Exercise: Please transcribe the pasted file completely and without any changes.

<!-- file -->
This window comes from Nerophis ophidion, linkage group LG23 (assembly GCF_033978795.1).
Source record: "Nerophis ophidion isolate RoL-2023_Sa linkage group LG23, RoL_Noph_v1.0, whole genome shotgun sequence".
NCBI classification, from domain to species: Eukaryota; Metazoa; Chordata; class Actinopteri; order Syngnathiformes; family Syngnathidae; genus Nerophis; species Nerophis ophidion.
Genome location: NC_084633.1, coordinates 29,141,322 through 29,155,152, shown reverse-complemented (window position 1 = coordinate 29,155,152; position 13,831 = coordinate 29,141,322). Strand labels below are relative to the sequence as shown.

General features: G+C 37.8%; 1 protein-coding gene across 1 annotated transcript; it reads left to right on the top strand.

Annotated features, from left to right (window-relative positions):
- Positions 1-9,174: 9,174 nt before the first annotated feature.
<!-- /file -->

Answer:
This window comes from Nerophis ophidion, linkage group LG23 (assembly GCF_033978795.1).
Source record: "Nerophis ophidion isolate RoL-2023_Sa linkage group LG23, RoL_Noph_v1.0, whole genome shotgun sequence".
NCBI classification, from domain to species: Eukaryota; Metazoa; Chordata; class Actinopteri; order Syngnathiformes; family Syngnathidae; genus Nerophis; species Nerophis ophidion.
Genome location: NC_084633.1, coordinates 29,141,322 through 29,155,152, shown reverse-complemented (window position 1 = coordinate 29,155,152; position 13,831 = coordinate 29,141,322). Strand labels below are relative to the sequence as shown.

General features: G+C 37.8%; 1 protein-coding gene across 1 annotated transcript; it reads left to right on the top strand.

Annotated features, from left to right (window-relative positions):
- Positions 1-9,174: 9,174 nt before the first annotated feature.